I’m a mum to all those little ones…I’ve been a mum since my first positive pregnancy test

Debbie, 35, experienced 4 miscarriages in 3 years before she and husband Colin welcomed baby Sophie into the world.

Being a mum is all I’ve ever wanted and something I was never shy to admit.
I got pregnant for the first time in 2018, the year after Colin and I got married. We were elated. We’d had this plan and we thought it was working perfectly.
But our excitement didn’t last long. I had some bleeding and after a scan showed the pregnancy wasn’t developing as it should be, I had a miscarriage during a holiday to Croatia.

Because it was the first time, we told ourselves it just wasn’t meant to be. 

I was OK quite soon afterwards.
We decided to try again and conceived quite quickly. A 6-week scan showed everything was fine but on Christmas Eve of 2018, we had more bad news.
Colin was working that day and I was driving up to my mum and dad’s for Christmas. I decided to go for another scan.
I knew something was wrong when the sonographer said they needed someone else to come and check what they’d seen. Then they told me the heartbeat had stopped at 8 weeks.

A difficult Christmas

Colin called me just after the scan to ask how it had gone. I had to make the awful decision not to tell him the truth straight away.
He’s an actor and he was just about to go on stage in panto, so I told him everything was OK. I said I’d talk to him later, when he got to my parents’ house.
That was a really difficult Christmas.
Our families were wonderful and looked after us, but the second miscarriage was a really tough one to cope with. And we didn’t want to ruin everyone else’s Christmas.

Trying to move forwards

We waited a while before trying a third time. I wasn’t ready straight away, emotionally or physically.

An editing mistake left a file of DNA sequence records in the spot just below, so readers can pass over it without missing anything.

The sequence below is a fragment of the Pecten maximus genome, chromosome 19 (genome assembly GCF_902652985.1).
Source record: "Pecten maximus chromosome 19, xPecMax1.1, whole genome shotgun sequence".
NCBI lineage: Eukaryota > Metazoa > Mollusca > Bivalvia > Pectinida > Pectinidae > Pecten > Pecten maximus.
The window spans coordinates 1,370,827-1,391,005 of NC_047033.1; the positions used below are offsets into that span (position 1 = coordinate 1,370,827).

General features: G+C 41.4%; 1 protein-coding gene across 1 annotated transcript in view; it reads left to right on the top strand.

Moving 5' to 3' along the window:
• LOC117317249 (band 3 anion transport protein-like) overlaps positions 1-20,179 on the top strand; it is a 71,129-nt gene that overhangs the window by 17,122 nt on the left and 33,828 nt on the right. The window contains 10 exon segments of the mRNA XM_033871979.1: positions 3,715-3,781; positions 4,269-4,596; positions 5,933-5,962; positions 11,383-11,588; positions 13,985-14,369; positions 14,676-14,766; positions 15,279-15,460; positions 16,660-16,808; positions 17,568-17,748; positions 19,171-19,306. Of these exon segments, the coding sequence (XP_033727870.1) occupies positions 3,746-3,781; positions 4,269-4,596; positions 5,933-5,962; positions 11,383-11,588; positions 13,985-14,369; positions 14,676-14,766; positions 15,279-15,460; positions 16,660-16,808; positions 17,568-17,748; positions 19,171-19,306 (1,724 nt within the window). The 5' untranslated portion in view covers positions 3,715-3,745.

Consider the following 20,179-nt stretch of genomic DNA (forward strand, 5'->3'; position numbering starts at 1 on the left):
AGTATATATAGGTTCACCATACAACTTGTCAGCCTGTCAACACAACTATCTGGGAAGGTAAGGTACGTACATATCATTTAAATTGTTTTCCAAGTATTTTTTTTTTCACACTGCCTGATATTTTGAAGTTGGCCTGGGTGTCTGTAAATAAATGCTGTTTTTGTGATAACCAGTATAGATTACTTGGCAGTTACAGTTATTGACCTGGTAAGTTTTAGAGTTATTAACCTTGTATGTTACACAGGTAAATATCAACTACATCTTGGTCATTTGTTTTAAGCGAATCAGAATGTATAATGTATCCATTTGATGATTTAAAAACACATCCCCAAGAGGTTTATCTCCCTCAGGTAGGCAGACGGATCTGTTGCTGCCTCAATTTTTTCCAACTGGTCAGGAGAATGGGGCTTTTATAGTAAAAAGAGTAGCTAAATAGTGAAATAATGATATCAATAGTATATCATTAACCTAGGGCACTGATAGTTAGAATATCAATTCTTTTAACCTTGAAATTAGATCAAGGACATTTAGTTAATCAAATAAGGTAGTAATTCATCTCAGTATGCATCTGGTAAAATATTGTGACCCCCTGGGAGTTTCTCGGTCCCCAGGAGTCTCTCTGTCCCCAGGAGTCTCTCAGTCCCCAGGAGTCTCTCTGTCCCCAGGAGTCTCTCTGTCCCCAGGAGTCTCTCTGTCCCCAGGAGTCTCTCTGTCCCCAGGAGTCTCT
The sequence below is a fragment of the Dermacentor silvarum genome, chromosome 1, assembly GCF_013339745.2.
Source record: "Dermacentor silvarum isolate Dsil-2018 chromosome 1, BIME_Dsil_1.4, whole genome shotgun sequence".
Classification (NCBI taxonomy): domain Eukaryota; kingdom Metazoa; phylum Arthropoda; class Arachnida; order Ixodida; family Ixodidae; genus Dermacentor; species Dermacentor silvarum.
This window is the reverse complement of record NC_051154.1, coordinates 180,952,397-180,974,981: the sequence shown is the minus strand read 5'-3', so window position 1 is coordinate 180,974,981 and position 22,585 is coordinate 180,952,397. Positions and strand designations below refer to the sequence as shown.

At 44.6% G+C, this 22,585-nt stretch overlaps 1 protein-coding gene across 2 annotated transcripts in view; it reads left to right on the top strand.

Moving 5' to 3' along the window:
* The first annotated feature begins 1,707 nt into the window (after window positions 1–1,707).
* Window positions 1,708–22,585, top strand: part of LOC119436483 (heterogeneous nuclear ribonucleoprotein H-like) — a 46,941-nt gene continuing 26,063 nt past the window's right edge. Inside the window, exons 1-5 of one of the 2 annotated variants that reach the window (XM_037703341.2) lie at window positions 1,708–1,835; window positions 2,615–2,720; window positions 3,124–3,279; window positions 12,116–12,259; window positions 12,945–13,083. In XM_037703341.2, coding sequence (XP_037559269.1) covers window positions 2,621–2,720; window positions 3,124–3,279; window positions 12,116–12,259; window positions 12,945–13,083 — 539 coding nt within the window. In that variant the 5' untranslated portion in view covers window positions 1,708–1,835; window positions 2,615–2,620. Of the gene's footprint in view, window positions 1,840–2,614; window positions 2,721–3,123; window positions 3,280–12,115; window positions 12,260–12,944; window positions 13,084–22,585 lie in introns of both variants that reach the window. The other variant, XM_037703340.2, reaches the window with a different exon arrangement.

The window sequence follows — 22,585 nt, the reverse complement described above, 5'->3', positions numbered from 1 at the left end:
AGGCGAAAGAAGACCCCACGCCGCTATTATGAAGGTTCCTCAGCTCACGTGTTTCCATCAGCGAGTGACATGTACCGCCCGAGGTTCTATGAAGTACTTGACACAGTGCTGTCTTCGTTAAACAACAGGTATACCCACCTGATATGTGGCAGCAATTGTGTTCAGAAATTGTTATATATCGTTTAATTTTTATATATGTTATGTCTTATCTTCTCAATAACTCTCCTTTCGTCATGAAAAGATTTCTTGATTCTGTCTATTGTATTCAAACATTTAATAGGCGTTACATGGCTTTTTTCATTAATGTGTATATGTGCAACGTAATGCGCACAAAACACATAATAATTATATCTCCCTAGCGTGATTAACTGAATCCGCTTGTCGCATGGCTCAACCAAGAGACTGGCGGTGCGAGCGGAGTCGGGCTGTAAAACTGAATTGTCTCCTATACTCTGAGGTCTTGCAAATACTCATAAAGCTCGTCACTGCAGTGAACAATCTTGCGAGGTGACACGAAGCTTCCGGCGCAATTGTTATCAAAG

When that third pregnancy also ended in an early loss, I was eligible for the NHS tests that are offered to people who have 3 consecutive miscarriages. They couldn’t find anything wrong.
We paid for more tests and a private consultation, and in the early stages of my fourth pregnancy I had treatments including blood thinners and progesterone.
Sadly, they didn’t prevent another miscarriage.

Looking for answers

I had lost 4 babies, all before 10 weeks. They all had heartbeats. It was obviously not a problem falling pregnant, it was a problem carrying a pregnancy to full term.
I did a lot of research online and decided to ask for help from Tommy’s National Centre for Miscarriage Research.

I wasn’t expecting miracles – I just wanted answers. If I wasn’t able to have children, I wanted to know that.

Colin and I flew down to the centre in Coventry and saw Professor Jan Brosens. He and his team were amazing.
I had more tests – and again, they suggested there was no reason I shouldn’t be able to go through a full-term, healthy pregnancy.
I had a course of hormone injections at a particular time in my cycle, to help my body sustain a future pregnancy, and I was also prescribed a steroid treatment from early in my next pregnancy.

Our Rainbow Baby

By January 2022 we had another positive test - and this time our little baby stayed with us. This time we got to meet our little girl, Sophie.
When Sophie was born, it was as if everything that had happened had led me to that moment. It felt as if things had turned out the way they were meant to be.
But I’ve been a mum since I first saw that blue line on a pregnancy test back in 2018. I know I’m a mum to all those little ones.

Tommy’s has changed our lives. We had done everything in our power to bring a little one home and just needed some extra help from this wonderful charity.

We now have the beginnings of our wonderful family and count ourselves lucky every single day.